The World Bank continues to promote putting a price on carbon as a key policy to tackle climate change. To coincide with the United Nations (UN) climate summit in September 2014 the Bank played a leading role in coordinating a nonbinding statement on pricing carbon signed by 74 countries, 23 subnational jurisdictions and over 1,000 businesses. According to the Bank this covers around half of global greenhouse gas emissions.
The Bank followed up on this work by effectively calling for the inclusion of carbon pricing in the draft negotiating text at the most recent round of UN climate change talks held in December in Lima, Peru. The draft text contains a range of options, with one describing carbon pricing as a “key approach for cost-effectiveness of the cuts in global greenhouse gas emissions”. One of the Bank’s key objectives this year will be to ensure this language on pricing carbon stays in the negotiation texts so that it is included in the final agreement expected to be signed by the world’s governments in Paris in December (see Observer Spring 2014).
Defining ‘pricing carbon’
The Bank’s website explains that there are two main types of carbon pricing. First, cap-and-trade systems which cap the “total level of greenhouse gas emissions but then allow those industries with low emissions to sell their extra allowances to larger emitters”. As industries buy and sell allowances between each other a market (an emissions trading scheme, ETS) is created which “establishes a market price for greenhouse gas emissions.”
Second, a carbon tax “directly sets a price on carbon by defining a tax rate on greenhouse gas emissions”. “It is different from an ETS in that the emission reduction outcome of a carbon tax is not pre-defined but the carbon price is.” The Bank states other ways to price carbon include fuel taxes, removing fossil fuel subsidies and making payments based on emissions reductions (carbon offsets). The Bank points out that putting a price on carbon is not new as it is already happening in around 40 countries.
However, there is a debate about whether carbon markets or carbon taxes are more effective at reducing emissions because they operate differently (although some argue they are not necessarily mutually exclusive). This centres on which stakeholders will be required to reduce their pollution, and also the estimated impact the policy will have on reducing aggregate emissions. Under a cap-and-trade system a maximum cap is applied, whereas with carbon taxes there is only certainty about the costs of pollution meaning there might not be enough emissions reductions.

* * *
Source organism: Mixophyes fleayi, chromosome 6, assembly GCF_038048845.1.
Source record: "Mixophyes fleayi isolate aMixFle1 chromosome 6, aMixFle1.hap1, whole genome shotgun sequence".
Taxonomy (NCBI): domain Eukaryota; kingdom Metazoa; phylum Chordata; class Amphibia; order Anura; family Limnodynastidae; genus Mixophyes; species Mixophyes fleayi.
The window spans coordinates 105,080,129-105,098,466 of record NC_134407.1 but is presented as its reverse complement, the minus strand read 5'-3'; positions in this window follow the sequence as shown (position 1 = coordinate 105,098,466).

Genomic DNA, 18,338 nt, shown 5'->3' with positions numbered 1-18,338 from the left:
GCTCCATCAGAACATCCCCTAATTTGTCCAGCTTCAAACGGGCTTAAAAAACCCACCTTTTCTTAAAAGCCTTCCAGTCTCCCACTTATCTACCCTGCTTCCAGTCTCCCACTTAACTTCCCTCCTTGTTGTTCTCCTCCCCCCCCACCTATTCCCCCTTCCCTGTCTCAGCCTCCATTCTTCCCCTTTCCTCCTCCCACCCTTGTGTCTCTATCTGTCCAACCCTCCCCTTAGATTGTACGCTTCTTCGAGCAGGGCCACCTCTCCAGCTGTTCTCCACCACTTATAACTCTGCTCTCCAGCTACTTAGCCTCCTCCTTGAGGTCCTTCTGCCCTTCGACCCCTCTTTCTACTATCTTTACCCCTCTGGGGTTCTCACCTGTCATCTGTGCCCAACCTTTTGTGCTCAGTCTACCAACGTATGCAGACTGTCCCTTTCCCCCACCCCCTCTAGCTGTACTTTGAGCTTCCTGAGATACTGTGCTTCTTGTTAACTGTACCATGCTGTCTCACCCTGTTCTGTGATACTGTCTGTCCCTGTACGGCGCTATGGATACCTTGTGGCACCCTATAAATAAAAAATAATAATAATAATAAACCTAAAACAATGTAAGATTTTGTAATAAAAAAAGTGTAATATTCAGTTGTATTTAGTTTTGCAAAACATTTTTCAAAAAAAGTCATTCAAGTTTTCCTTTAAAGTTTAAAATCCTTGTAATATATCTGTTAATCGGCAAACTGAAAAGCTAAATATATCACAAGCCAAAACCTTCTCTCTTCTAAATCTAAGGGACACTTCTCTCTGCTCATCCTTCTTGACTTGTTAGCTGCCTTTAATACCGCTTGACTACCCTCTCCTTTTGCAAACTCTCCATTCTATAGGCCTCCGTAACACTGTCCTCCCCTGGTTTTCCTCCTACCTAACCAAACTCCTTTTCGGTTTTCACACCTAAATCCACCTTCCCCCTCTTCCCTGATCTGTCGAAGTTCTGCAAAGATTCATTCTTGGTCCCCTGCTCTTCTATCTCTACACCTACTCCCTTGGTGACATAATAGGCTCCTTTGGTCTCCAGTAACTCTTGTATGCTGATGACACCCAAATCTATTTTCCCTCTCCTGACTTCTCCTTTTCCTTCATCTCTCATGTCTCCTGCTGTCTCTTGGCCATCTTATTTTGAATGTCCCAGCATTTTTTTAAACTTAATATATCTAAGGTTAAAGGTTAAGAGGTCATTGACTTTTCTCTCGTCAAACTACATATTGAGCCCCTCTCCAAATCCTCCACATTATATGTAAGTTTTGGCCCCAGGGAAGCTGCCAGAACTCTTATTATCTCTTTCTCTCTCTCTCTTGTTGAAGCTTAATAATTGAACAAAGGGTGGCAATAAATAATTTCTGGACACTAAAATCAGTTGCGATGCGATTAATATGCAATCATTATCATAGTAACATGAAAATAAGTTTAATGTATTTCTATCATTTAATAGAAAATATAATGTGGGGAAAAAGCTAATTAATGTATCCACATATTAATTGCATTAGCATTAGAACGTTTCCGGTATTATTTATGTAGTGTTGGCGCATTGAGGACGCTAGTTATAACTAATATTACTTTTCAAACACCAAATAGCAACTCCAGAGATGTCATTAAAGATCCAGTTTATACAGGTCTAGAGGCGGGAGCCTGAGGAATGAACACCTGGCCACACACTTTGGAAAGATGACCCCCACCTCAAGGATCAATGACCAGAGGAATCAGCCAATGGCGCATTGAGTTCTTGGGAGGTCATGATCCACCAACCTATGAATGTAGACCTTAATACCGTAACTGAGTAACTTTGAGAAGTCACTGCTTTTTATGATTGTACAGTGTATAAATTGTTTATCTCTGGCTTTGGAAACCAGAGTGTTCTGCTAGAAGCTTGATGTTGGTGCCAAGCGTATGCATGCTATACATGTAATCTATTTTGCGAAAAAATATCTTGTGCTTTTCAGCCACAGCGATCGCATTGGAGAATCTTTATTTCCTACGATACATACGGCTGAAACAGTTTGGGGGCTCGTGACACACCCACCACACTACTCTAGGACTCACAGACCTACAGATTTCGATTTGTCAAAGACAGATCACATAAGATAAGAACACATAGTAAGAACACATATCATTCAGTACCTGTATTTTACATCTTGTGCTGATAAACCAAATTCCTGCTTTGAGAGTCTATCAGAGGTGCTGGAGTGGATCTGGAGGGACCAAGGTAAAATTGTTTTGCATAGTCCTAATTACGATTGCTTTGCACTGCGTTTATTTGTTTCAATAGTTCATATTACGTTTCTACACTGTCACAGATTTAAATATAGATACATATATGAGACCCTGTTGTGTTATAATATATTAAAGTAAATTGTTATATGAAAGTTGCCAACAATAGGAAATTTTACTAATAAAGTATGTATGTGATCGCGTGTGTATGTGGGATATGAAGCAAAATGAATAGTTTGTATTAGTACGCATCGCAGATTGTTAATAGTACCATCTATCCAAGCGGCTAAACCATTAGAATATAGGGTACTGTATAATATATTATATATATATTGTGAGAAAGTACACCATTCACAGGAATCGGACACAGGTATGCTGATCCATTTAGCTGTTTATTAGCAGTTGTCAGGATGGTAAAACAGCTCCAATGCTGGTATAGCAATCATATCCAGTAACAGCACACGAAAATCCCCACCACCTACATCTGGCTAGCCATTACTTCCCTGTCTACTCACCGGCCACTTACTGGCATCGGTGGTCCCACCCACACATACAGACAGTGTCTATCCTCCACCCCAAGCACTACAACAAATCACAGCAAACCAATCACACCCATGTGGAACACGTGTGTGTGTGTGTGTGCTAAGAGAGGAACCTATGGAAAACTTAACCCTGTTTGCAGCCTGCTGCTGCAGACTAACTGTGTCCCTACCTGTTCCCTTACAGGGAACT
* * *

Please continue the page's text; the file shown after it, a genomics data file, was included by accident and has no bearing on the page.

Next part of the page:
The Bank’s messaging on carbon pricing is becoming increasingly opaque because it references a wide range of policies under one banner. In a speech prior to the Lima climate summit Bank president Jim Yong Kim said “effective prices on carbon can be discovered by taxes, market mechanisms or regulation”. And the September 2014 pricing carbon statement says, “various instruments can be used to price carbon to efficiently and cost effectively reduce emissions, such as domestic emissions trading systems, carbon taxes, use of a social cost of carbon and/or payments for emission reductions.”
In practice the Bank has placed a much bigger emphasis on carbon markets and this is no surprise given the Bank’s long track record of backing nascent carbon markets (see Observer Spring 2014). However, it is now increasingly mentioning carbon taxes in its communications work on carbon pricing. In his speech ahead of the Lima climate talks Kim mentioned carbon taxes, saying that “carbon pricing can raise revenues and these added resources can be used to generate more economic and social benefits. We can do this by, for example: moving from ‘taxing the goods’ to ‘taxing the bads’; by using carbon tax revenue to reduce labour and investment taxes, and to encourage job creation and economic development; or by supporting innovation and the development of green technologies through research and development subsidies.” He highlighted the success of the carbon tax in the Canadian province of British Columbia in reducing emissions, providing a net benefit to tax payers and increasing economic growth.
Pablo Solón of Thailand-based NGO Focus on the Global South argued in a September article that the Bank is deliberately fudging what carbon pricing means “to promote carbon markets in a new, clever way: by combining candy and poison”. He criticised carbon markets because instead of requiring reductions in pollution they “give stakeholders permits to pollute”.